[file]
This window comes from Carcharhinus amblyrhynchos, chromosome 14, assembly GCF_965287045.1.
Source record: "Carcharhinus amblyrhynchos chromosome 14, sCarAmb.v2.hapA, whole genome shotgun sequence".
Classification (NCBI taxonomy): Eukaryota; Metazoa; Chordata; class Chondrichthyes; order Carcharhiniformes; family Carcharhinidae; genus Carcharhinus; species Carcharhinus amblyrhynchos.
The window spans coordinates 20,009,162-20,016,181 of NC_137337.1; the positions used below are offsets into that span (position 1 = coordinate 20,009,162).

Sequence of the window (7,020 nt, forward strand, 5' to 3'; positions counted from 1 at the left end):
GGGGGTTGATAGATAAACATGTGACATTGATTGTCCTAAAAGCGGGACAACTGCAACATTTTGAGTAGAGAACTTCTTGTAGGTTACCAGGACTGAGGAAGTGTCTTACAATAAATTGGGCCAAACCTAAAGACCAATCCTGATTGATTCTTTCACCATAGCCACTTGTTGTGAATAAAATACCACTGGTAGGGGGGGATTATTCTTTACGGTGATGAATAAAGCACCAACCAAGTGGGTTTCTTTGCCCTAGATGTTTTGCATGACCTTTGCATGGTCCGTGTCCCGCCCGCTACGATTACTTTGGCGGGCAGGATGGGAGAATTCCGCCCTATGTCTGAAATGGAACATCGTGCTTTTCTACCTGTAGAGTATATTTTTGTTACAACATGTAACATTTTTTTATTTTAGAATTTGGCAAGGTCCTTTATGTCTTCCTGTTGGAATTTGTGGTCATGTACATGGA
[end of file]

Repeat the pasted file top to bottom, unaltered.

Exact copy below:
This window comes from Carcharhinus amblyrhynchos, chromosome 14, assembly GCF_965287045.1.
Source record: "Carcharhinus amblyrhynchos chromosome 14, sCarAmb.v2.hapA, whole genome shotgun sequence".
Classification (NCBI taxonomy): Eukaryota; Metazoa; Chordata; class Chondrichthyes; order Carcharhiniformes; family Carcharhinidae; genus Carcharhinus; species Carcharhinus amblyrhynchos.
The window spans coordinates 20,009,162-20,016,181 of NC_137337.1; the positions used below are offsets into that span (position 1 = coordinate 20,009,162).

Sequence of the window (7,020 nt, forward strand, 5' to 3'; positions counted from 1 at the left end):
GGGGGTTGATAGATAAACATGTGACATTGATTGTCCTAAAAGCGGGACAACTGCAACATTTTGAGTAGAGAACTTCTTGTAGGTTACCAGGACTGAGGAAGTGTCTTACAATAAATTGGGCCAAACCTAAAGACCAATCCTGATTGATTCTTTCACCATAGCCACTTGTTGTGAATAAAATACCACTGGTAGGGGGGGATTATTCTTTACGGTGATGAATAAAGCACCAACCAAGTGGGTTTCTTTGCCCTAGATGTTTTGCATGACCTTTGCATGGTCCGTGTCCCGCCCGCTACGATTACTTTGGCGGGCAGGATGGGAGAATTCCGCCCTATGTCTGAAATGGAACATCGTGCTTTTCTACCTGTAGAGTATATTTTTGTTACAACATGTAACATTTTTTTATTTTAGAATTTGGCAAGGTCCTTTATGTCTTCCTGTTGGAATTTGTGGTCATGTACATGGA